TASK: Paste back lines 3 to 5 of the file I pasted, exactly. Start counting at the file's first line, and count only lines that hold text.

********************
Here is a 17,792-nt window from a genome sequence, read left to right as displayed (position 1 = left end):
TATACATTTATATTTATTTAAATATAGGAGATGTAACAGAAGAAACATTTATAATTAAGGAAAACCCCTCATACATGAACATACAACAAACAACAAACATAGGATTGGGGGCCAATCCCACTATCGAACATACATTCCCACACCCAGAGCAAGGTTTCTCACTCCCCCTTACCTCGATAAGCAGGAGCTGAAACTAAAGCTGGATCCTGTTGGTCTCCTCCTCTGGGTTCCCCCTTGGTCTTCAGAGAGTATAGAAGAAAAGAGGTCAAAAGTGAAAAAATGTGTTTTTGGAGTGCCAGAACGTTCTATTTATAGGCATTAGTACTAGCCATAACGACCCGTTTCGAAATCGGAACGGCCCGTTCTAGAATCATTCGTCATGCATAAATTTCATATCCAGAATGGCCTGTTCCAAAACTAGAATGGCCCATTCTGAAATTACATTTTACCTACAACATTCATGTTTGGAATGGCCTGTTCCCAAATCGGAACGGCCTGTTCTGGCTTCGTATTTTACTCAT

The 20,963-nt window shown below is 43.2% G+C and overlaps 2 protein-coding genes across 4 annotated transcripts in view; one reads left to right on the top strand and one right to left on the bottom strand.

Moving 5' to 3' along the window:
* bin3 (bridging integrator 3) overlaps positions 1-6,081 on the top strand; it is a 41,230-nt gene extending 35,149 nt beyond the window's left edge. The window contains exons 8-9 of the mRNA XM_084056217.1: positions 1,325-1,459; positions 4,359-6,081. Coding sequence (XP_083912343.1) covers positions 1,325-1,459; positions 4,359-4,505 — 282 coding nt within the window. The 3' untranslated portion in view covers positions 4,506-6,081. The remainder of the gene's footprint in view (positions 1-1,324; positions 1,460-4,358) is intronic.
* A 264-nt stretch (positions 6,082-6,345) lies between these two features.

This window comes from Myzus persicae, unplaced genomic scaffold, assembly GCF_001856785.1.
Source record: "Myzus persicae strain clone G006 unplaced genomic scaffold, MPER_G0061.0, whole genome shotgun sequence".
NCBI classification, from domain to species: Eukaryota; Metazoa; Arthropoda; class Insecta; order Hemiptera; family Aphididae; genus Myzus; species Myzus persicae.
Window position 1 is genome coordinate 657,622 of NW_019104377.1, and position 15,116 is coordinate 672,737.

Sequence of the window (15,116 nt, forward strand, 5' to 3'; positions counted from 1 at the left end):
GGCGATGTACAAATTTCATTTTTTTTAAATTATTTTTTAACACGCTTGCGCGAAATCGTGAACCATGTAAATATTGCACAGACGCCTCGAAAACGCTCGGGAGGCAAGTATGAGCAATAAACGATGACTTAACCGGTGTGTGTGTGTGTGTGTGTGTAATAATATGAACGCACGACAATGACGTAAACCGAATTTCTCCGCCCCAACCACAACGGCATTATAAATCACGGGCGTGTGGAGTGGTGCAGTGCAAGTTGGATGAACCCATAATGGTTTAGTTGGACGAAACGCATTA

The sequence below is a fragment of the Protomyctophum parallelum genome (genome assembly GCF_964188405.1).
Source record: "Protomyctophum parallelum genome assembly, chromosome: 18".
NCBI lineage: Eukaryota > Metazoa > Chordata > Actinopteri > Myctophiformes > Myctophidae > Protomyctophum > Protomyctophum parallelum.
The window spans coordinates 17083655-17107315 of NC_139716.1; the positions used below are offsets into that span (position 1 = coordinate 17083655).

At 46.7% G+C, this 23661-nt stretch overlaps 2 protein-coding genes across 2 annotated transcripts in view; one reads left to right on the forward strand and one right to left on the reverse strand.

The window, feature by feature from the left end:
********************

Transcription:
The 20,963-nt window shown below is 43.2% G+C and overlaps 2 protein-coding genes across 4 annotated transcripts in view; one reads left to right on the top strand and one right to left on the bottom strand.

Moving 5' to 3' along the window:
* bin3 (bridging integrator 3) overlaps positions 1-6,081 on the top strand; it is a 41,230-nt gene extending 35,149 nt beyond the window's left edge. The window contains exons 8-9 of the mRNA XM_084056217.1: positions 1,325-1,459; positions 4,359-6,081. Coding sequence (XP_083912343.1) covers positions 1,325-1,459; positions 4,359-4,505 — 282 coding nt within the window. The 3' untranslated portion in view covers positions 4,506-6,081. The remainder of the gene's footprint in view (positions 1-1,324; positions 1,460-4,358) is intronic.